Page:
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As a a parent returning to work, how should I bridge a cap in my CV or career?

We hear from many parents who are concerned about and a gap in their career and the subsequent lack of momentum they feel. Here are our thoughts on how to bridge the gap.
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So you have a career gap on your CV – how should you approach the gap?

 

Good afternoon – Justin [inaudible 00:05] continue our mission to help parents return to work and support family-friendly and flexible working. So, we speak to a lot of parents who feel, who have a question about their experience and relevance of their experience, and how do they bridge that experience gap.

So, typically this would manifest itself in perhaps you stopped working 5-10, 5 or 10 or so years ago and we have today. And you feel that you’ve got no momentum. And what this typically manifests itself is people going to interviews and are kind of frozen because they feel like they’re talking about what they did rather than what they’re doing.

So what I want to talk today is how you can think about that gap and how you can go about closing it. So what I’m going to do today actually is going to talk about some ideas that a guy called Seth Godin has in a book called Linchpin. It’s called ‘Linchpin, Are You Indispensable’ by a guy called Seth Godin. He’s and advertising or marketing thinker or guru.

So what he would suggest that is when you look at how work has evolved, the industrial revolution really commoditized a lot of jobs. It’s interchangeable accountants and solicitors and teachers – essentially interchangeable. This hasn’t been a good thing. However, he believes that the future of jobs belongs to people who stand out rather than people who fit in. I mean, if you think about this, what this really means is that the future, in your next 20 years your career depends on the changes that you make now. And what to do, what you’ve got to do to bridge this gap is to create momentum. And creating momentum means taking risks and doing interesting work, doing work that matters. And if you can do that, you go into an interview, you’ve got something great to talk about, you have something interesting, it’ll come out of your body language, it will give you momentum and connections.

So what he has this concept of is somebody called a linchpin. And this comes from the fact that he would say that back in the industrial revolution, at the top you had management. At the bottom of the pyramid you had workers and what he suggests is actually a third level of people that are needed – the linchpins. It’s people who really, really add value. And he says this is a choice that one makes. So in terms of the skillset needed to be a linchpin other than decision it’s, he said people who are charming and are perseverant, they are princesses, people who are charming and talented are prodigies; people who are talented and perseverant but not charm are frustrated. So he says a linchpin sits in the middle and combines the ability to be charming, talented and perseverant.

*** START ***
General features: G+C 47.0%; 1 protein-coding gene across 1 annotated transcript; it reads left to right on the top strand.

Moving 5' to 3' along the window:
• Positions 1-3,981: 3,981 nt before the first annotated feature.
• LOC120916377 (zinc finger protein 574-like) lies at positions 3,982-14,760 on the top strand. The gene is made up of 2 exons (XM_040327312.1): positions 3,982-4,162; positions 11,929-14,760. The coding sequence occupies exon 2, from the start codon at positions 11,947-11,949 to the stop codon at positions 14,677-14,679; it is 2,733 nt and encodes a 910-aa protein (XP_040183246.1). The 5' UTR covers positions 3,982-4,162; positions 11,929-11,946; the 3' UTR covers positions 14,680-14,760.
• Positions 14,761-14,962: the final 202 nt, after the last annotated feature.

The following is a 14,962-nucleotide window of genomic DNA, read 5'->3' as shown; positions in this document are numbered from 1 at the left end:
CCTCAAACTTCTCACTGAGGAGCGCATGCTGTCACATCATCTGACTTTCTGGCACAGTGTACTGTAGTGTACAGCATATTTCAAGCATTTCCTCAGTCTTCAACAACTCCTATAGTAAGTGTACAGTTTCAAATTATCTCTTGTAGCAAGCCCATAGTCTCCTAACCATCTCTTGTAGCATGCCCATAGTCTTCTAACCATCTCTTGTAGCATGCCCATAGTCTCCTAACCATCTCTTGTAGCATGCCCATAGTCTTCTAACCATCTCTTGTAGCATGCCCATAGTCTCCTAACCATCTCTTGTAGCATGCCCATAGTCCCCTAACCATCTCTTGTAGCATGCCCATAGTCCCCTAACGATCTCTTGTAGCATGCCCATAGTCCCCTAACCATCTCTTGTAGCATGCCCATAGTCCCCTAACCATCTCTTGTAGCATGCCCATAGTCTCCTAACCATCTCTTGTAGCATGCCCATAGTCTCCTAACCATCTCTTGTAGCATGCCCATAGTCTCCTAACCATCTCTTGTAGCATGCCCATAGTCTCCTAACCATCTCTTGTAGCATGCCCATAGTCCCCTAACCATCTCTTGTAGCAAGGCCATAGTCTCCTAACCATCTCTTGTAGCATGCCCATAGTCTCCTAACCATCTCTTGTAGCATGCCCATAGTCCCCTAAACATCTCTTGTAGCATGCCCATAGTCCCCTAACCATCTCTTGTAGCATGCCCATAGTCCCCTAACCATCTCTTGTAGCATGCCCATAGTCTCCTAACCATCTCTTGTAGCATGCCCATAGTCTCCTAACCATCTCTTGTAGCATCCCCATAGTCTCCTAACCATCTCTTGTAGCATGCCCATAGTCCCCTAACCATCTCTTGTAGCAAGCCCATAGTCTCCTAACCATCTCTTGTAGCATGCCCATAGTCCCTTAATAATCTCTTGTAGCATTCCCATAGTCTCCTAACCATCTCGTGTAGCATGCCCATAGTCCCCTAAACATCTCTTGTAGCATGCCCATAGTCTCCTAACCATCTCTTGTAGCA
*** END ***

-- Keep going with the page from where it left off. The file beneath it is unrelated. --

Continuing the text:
Okay? And what he says when you do this is if you look at, if you draw a chart between the arrows of the effort per day and the reward for that, if you look up here, relatively low-paid work is work where you follow instructions. Very much industrial revolution, a little bit of commodity. When you’re a linchpin, you’re looking to move down this, you’re looking to not as much effort, but you’re creating the value because of your attitude, because of your skillset. It’s better paid and you are – you’re this linchpin in the middle. You decided to create, to add value – he calls it art in the broader sense of the word. And to be this linchpin we think about work, we all want to be told what to do, a great job to many people is just doing what you’re told, finishing up. And he says to be a linchpin means not waiting for anyone to tell you. Means going out, doing work that’s interesting, using your expertise, your knowledge, your context, your depth of experience to go look at problems for a new perspective that other people think are just so, they’re just true.

So, what this means is creating your own momentum. Deciding that you’re going to make the change, you’re going to make the shift; yes it’s going to take risks. Yes, there is a chance it may not work – but in doing so, what manifests itself in people you interact with is your personality and your approach rather than work. So the work may not work out, the project may fail, it may not get funding, no one might appreciate it. But you’re out there creating momentum and creating context, being a linchpin and that’s what people appreciate. That’s what business needs.

So, Seth Godin, Linchpin – very interesting read. Perhaps a little bit American, but his message is you are more, we are far more than our resumes. We are the work that we do, we are the connections that we build. We are the people we talk to. And if you do that, this gap disappears. You can find something to work on, something that interests you, you’ve got momentum. You’ve created your own momentum. So, I hope this is of some interest to you. I hope it helps you think about this knowledge gap. But the days perhaps of someone giving us an opportunity just like we did maybe with college in our early 20’s, someone gave us the opportunity, those just may not hold true anymore. And we need to create our own momentum, using our own mental approach and our charm, our talent and our perseverance. I hope it helps you think about perhaps the gap that you have to solve and feel free to contact us – 019081514 or [inaudible 05:57]. Thanks very much for your time, take care, bye-bye!

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